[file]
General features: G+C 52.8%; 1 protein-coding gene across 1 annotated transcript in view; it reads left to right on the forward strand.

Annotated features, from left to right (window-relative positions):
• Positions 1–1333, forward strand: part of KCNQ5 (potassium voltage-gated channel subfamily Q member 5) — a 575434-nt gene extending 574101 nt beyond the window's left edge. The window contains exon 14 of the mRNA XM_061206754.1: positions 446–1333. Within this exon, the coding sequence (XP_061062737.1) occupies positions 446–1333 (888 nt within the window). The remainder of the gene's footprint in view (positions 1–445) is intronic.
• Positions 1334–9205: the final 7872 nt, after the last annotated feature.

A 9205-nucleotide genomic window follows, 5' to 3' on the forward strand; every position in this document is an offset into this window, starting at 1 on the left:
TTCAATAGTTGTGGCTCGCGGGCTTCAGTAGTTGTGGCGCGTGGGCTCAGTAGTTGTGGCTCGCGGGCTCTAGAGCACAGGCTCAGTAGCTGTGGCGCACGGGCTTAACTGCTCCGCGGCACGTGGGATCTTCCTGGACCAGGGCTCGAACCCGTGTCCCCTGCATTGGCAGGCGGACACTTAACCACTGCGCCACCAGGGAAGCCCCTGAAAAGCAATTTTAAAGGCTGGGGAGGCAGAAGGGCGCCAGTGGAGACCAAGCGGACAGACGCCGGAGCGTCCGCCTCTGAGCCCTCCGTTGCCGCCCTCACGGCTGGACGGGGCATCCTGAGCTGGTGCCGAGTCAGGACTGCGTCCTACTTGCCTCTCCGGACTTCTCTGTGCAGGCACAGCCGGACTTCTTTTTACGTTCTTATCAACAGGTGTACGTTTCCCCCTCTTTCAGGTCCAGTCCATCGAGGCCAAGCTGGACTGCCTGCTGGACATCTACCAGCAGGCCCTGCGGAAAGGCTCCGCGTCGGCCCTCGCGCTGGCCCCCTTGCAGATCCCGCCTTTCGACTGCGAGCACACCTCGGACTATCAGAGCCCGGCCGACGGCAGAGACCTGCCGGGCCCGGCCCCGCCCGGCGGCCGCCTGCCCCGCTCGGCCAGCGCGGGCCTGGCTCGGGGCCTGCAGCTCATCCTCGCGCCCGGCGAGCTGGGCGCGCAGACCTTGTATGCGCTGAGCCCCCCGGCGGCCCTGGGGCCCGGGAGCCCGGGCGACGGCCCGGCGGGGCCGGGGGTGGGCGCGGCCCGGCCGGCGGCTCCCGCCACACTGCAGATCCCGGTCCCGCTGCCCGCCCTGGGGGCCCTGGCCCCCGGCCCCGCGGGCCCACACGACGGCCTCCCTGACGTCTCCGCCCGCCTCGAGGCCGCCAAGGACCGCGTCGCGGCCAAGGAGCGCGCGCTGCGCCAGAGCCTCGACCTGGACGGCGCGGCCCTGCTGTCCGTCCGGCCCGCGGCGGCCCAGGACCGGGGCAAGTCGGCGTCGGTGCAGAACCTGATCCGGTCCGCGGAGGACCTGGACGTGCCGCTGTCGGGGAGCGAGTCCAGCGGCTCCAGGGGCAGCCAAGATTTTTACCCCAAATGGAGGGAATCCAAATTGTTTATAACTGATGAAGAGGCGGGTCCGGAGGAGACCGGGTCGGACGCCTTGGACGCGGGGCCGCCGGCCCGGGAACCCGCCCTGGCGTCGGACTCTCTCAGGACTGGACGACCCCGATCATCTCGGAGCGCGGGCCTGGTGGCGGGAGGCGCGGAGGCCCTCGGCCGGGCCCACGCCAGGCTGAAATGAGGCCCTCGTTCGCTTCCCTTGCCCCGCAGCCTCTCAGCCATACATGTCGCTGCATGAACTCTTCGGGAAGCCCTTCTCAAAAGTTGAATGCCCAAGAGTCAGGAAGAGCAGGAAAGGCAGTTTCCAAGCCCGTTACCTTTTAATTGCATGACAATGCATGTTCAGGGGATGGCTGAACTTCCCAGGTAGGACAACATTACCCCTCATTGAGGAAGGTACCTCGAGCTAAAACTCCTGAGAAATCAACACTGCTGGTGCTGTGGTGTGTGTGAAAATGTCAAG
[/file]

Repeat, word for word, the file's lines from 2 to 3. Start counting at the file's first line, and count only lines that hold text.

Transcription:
Annotated features, from left to right (window-relative positions):
• Positions 1–1333, forward strand: part of KCNQ5 (potassium voltage-gated channel subfamily Q member 5) — a 575434-nt gene extending 574101 nt beyond the window's left edge. The window contains exon 14 of the mRNA XM_061206754.1: positions 446–1333. Within this exon, the coding sequence (XP_061062737.1) occupies positions 446–1333 (888 nt within the window). The remainder of the gene's footprint in view (positions 1–445) is intronic.